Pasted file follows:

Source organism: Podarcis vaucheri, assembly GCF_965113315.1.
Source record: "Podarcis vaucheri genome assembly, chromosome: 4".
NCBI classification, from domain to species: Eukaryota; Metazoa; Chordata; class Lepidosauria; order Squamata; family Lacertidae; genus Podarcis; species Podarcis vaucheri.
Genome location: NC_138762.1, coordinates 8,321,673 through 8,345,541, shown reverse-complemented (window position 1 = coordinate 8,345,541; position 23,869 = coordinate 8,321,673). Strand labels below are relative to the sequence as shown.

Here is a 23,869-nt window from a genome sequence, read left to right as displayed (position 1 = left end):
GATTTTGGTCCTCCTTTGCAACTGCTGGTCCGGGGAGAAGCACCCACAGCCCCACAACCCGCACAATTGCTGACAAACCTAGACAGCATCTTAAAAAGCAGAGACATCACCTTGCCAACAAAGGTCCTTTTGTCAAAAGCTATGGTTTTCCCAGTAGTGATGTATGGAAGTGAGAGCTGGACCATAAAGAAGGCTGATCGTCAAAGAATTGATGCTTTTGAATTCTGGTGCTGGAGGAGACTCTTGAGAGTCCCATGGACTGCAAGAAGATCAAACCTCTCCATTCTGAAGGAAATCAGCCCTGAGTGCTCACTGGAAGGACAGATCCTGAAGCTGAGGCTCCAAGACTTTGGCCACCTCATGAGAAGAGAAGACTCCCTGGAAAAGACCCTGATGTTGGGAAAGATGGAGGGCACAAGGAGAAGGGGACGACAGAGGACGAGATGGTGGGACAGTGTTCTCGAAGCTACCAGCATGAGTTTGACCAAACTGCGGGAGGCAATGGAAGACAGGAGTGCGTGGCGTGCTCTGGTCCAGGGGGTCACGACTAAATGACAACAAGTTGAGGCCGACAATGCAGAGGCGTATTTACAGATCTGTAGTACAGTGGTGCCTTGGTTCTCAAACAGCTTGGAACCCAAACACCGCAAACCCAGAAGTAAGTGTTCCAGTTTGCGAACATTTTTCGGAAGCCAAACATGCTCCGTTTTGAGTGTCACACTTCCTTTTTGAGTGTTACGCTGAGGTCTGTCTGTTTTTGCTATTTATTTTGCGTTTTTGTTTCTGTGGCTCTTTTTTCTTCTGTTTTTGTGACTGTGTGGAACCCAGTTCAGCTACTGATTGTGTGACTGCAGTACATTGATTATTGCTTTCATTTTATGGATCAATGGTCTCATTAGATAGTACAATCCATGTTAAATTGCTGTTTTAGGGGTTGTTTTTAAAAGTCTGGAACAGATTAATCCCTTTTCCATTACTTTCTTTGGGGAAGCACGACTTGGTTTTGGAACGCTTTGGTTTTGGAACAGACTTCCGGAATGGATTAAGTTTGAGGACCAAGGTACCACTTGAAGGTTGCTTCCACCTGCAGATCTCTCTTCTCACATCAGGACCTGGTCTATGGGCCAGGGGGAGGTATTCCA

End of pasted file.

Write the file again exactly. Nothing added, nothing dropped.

Source organism: Podarcis vaucheri, assembly GCF_965113315.1.
Source record: "Podarcis vaucheri genome assembly, chromosome: 4".
NCBI classification, from domain to species: Eukaryota; Metazoa; Chordata; class Lepidosauria; order Squamata; family Lacertidae; genus Podarcis; species Podarcis vaucheri.
Genome location: NC_138762.1, coordinates 8,321,673 through 8,345,541, shown reverse-complemented (window position 1 = coordinate 8,345,541; position 23,869 = coordinate 8,321,673). Strand labels below are relative to the sequence as shown.

Here is a 23,869-nt window from a genome sequence, read left to right as displayed (position 1 = left end):
GATTTTGGTCCTCCTTTGCAACTGCTGGTCCGGGGAGAAGCACCCACAGCCCCACAACCCGCACAATTGCTGACAAACCTAGACAGCATCTTAAAAAGCAGAGACATCACCTTGCCAACAAAGGTCCTTTTGTCAAAAGCTATGGTTTTCCCAGTAGTGATGTATGGAAGTGAGAGCTGGACCATAAAGAAGGCTGATCGTCAAAGAATTGATGCTTTTGAATTCTGGTGCTGGAGGAGACTCTTGAGAGTCCCATGGACTGCAAGAAGATCAAACCTCTCCATTCTGAAGGAAATCAGCCCTGAGTGCTCACTGGAAGGACAGATCCTGAAGCTGAGGCTCCAAGACTTTGGCCACCTCATGAGAAGAGAAGACTCCCTGGAAAAGACCCTGATGTTGGGAAAGATGGAGGGCACAAGGAGAAGGGGACGACAGAGGACGAGATGGTGGGACAGTGTTCTCGAAGCTACCAGCATGAGTTTGACCAAACTGCGGGAGGCAATGGAAGACAGGAGTGCGTGGCGTGCTCTGGTCCAGGGGGTCACGACTAAATGACAACAAGTTGAGGCCGACAATGCAGAGGCGTATTTACAGATCTGTAGTACAGTGGTGCCTTGGTTCTCAAACAGCTTGGAACCCAAACACCGCAAACCCAGAAGTAAGTGTTCCAGTTTGCGAACATTTTTCGGAAGCCAAACATGCTCCGTTTTGAGTGTCACACTTCCTTTTTGAGTGTTACGCTGAGGTCTGTCTGTTTTTGCTATTTATTTTGCGTTTTTGTTTCTGTGGCTCTTTTTTCTTCTGTTTTTGTGACTGTGTGGAACCCAGTTCAGCTACTGATTGTGTGACTGCAGTACATTGATTATTGCTTTCATTTTATGGATCAATGGTCTCATTAGATAGTACAATCCATGTTAAATTGCTGTTTTAGGGGTTGTTTTTAAAAGTCTGGAACAGATTAATCCCTTTTCCATTACTTTCTTTGGGGAAGCACGACTTGGTTTTGGAACGCTTTGGTTTTGGAACAGACTTCCGGAATGGATTAAGTTTGAGGACCAAGGTACCACTTGAAGGTTGCTTCCACCTGCAGATCTCTCTTCTCACATCAGGACCTGGTCTATGGGCCAGGGGGAGGTATTCCA